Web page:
Shadow Catchers

Shadow Catchers: Camera-less Photography is a fascinating and beautiful book about 5 artists who make photograms. Written by Martin Barnes the book features work by Floris Neusüss, Pierre Cordier, Susan Derges, Garry Fabian Miller, and Adam Fuss. The book is more than just beautiful reproductions of their pictures there is ample reading about each artist’s process and philosophy.

There is an essay on the history of camera-less photography which, of course, is the history of photography. Many people dismiss photograms as the way students learn about darkroom processes, but making photograms is a wonderfully expressive artistic endeavor that these five photogrammers use to make fantastic pictures.

As someone who has been making photograms since the early 1980’s when I took a workshop with the late Jerry Burchfield, I was fascinated to see what is going on in Europe and the UK. I was aware of Adam Fuss, but not the other four artists in the book. And equally fascinating is how five artists take the same general technique and come up with their own distinctive styles.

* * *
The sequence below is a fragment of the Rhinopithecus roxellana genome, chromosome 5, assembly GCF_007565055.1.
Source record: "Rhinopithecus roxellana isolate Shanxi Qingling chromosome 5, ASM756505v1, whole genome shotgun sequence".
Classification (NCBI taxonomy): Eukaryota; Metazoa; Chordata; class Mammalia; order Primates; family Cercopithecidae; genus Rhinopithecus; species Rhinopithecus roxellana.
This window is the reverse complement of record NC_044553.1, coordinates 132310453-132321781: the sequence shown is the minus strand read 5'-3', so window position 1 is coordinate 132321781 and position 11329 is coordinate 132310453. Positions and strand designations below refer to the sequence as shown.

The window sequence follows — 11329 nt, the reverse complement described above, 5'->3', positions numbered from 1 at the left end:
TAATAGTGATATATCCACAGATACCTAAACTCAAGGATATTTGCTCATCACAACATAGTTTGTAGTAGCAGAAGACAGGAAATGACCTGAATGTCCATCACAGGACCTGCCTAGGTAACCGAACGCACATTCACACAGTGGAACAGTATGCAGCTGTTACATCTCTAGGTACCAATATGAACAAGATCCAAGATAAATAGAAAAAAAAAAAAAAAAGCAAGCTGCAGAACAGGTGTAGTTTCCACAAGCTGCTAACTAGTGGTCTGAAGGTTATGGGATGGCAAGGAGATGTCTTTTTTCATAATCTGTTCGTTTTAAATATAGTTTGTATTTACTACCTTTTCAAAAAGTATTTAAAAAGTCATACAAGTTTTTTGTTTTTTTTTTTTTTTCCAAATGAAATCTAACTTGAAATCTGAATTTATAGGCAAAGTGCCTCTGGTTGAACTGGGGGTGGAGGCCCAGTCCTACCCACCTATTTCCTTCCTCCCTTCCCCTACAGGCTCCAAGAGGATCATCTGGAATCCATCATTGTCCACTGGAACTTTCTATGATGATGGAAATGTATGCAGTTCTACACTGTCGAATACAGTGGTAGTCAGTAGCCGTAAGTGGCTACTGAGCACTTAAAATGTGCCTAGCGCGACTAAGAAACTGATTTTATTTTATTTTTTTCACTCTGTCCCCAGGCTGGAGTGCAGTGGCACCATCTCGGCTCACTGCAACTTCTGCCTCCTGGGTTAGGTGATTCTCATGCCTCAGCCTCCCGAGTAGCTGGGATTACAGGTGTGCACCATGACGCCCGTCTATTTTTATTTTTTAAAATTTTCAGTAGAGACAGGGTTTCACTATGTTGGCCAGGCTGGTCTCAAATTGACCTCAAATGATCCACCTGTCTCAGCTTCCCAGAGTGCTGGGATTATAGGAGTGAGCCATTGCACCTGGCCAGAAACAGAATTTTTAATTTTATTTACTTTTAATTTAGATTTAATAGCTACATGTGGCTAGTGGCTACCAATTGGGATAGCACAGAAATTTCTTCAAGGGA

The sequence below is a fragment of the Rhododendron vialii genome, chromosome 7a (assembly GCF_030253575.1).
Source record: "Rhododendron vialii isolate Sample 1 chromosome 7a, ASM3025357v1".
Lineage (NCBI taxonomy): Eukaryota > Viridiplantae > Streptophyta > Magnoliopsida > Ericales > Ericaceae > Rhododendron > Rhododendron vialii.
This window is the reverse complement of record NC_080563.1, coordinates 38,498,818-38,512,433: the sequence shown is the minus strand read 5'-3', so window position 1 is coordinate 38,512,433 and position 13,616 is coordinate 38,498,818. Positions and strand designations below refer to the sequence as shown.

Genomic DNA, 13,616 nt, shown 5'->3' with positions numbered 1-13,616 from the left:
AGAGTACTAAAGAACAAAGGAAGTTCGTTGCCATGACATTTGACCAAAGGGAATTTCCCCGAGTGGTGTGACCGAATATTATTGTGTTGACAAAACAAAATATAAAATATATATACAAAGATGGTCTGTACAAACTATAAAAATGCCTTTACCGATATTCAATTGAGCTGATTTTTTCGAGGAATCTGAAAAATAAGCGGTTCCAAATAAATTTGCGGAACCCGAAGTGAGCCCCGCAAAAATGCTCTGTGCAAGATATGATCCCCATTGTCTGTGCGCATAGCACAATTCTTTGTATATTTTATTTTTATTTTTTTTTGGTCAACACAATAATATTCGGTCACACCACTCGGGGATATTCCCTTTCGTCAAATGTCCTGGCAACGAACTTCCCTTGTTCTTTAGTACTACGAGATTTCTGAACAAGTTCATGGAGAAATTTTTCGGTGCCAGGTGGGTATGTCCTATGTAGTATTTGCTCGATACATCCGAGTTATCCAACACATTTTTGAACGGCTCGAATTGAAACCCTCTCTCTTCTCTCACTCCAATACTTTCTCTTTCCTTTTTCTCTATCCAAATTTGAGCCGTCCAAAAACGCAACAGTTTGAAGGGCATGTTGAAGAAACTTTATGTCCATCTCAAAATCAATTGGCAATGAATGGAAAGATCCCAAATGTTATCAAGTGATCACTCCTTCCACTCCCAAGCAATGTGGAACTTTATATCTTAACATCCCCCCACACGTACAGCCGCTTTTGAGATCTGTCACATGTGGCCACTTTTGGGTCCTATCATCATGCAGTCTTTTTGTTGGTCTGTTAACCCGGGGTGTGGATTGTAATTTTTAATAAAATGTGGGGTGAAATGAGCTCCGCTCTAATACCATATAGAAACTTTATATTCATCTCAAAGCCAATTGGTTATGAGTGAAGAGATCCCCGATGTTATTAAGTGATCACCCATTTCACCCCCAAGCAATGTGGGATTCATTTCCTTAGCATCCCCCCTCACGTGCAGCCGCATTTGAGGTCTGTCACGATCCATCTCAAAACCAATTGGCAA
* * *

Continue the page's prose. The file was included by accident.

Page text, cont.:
The book accompanies an exhibit which runs until the 20th of February 2011 at the Victoria and Albert Museum in London.

from the V&A website:
“The essence of photography lies in its seemingly magical ability to fix shadows on light-sensitive surfaces. Normally, this requires a camera. Shadow Catchers, however, presents the work of five international contemporary artists – Floris Neusüss, Pierre Cordier, Susan Derges, Garry Fabian Miller and Adam Fuss – who work without a camera. Instead, they create images on photographic paper by casting shadows and manipulating light, or by chemically treating the surface of the paper.

Images made with a camera imply a documentary role. In contrast, camera-less photographs show what has never really existed. They are also always ‘an original’ because they are not made from a negative. Encountered as fragments, traces, signs, memories or dreams, they leave room for the imagination, transforming the world of objects into a world of visions”